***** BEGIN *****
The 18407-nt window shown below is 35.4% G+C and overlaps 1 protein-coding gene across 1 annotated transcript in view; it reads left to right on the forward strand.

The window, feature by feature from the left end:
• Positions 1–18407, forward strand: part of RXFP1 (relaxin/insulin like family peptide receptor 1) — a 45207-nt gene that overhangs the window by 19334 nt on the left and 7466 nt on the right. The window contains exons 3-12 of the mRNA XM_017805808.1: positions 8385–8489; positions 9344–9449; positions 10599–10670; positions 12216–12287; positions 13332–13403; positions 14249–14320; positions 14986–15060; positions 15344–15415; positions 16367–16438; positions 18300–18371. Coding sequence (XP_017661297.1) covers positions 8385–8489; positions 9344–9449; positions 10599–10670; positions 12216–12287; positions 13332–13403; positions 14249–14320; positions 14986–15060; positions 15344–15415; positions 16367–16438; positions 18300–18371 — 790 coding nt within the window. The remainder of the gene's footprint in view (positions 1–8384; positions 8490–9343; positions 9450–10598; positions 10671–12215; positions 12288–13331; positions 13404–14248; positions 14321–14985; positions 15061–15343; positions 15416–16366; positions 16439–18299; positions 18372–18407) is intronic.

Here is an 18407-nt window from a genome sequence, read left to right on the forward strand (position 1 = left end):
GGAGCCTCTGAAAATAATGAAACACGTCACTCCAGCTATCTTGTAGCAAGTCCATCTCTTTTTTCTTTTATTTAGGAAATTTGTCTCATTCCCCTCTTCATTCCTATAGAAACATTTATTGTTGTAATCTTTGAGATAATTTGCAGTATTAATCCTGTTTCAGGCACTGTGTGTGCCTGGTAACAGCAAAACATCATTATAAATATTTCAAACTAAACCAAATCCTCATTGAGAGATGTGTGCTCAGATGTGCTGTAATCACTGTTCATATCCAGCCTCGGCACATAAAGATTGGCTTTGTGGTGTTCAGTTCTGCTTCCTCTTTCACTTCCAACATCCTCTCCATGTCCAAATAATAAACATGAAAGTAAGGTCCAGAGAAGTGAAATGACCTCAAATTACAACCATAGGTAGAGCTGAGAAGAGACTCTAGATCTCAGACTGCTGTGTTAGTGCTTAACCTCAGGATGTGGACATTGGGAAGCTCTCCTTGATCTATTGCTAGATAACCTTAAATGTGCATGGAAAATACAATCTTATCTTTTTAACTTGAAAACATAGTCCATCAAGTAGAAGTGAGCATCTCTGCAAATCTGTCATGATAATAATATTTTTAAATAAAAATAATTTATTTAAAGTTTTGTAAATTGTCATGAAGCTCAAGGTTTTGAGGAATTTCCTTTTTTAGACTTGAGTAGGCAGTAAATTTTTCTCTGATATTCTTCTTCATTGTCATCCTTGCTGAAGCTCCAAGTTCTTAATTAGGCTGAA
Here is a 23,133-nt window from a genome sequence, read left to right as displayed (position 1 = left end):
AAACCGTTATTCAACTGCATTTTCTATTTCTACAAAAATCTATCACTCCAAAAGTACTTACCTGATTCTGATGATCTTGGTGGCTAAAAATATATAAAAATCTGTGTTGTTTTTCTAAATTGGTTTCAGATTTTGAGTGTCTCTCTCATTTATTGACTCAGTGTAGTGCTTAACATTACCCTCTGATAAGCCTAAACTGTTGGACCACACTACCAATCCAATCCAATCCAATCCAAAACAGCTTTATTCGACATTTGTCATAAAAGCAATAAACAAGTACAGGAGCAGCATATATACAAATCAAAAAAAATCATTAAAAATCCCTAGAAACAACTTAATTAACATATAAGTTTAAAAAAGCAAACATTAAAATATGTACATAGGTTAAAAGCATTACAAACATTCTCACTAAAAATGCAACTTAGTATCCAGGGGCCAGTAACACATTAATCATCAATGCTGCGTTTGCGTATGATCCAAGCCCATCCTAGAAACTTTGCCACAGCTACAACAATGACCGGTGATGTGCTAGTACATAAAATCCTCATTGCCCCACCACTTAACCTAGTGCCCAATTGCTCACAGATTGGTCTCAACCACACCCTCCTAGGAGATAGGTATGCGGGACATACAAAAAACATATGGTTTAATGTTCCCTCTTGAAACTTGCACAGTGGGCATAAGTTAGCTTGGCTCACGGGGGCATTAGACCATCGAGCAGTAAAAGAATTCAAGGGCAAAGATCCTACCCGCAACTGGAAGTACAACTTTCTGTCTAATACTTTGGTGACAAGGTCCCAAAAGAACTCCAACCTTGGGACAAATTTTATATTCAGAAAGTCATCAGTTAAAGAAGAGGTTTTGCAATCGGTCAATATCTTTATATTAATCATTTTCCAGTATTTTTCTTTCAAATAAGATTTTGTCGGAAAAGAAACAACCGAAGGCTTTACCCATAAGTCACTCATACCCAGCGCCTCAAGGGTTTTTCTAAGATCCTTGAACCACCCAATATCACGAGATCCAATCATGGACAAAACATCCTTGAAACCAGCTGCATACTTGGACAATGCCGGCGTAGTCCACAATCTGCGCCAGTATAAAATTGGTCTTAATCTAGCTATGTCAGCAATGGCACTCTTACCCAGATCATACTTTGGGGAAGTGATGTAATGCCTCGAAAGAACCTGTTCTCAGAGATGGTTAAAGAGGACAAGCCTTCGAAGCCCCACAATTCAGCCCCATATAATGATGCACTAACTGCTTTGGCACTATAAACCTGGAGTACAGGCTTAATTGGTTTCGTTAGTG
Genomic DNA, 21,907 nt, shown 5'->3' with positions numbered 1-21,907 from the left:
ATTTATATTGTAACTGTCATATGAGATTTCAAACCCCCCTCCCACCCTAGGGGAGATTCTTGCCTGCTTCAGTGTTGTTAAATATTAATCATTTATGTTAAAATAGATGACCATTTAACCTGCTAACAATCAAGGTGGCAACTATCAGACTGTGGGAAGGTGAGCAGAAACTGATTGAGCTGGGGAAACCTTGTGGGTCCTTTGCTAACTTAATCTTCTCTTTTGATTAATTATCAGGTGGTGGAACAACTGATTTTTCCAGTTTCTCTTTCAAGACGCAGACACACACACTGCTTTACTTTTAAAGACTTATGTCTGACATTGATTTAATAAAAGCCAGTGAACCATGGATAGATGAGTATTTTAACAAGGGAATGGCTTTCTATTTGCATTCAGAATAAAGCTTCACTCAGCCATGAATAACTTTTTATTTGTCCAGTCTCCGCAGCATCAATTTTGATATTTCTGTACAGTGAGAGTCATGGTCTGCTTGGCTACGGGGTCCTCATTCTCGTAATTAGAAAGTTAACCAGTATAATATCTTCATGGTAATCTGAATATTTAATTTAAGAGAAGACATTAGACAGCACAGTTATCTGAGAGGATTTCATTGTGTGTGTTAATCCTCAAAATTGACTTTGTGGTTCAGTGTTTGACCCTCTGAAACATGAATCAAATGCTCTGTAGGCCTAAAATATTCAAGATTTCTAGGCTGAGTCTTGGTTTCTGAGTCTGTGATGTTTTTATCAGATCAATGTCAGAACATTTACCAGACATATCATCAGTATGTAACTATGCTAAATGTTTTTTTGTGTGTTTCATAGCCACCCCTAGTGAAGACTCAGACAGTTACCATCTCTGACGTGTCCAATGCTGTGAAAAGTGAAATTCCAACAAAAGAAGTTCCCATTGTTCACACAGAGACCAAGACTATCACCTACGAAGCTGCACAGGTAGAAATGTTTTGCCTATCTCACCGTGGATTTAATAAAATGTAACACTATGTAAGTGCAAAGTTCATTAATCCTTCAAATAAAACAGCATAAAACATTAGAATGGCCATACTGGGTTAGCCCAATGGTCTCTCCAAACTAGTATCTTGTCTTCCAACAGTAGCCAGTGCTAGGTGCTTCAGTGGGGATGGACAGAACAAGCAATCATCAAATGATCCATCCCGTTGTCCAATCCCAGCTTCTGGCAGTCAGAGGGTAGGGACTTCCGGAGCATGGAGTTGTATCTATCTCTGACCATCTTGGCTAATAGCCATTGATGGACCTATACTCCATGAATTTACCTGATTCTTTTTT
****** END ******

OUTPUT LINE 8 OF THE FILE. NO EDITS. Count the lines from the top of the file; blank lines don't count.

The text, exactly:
Genomic DNA, 21,907 nt, shown 5'->3' with positions numbered 1-21,907 from the left: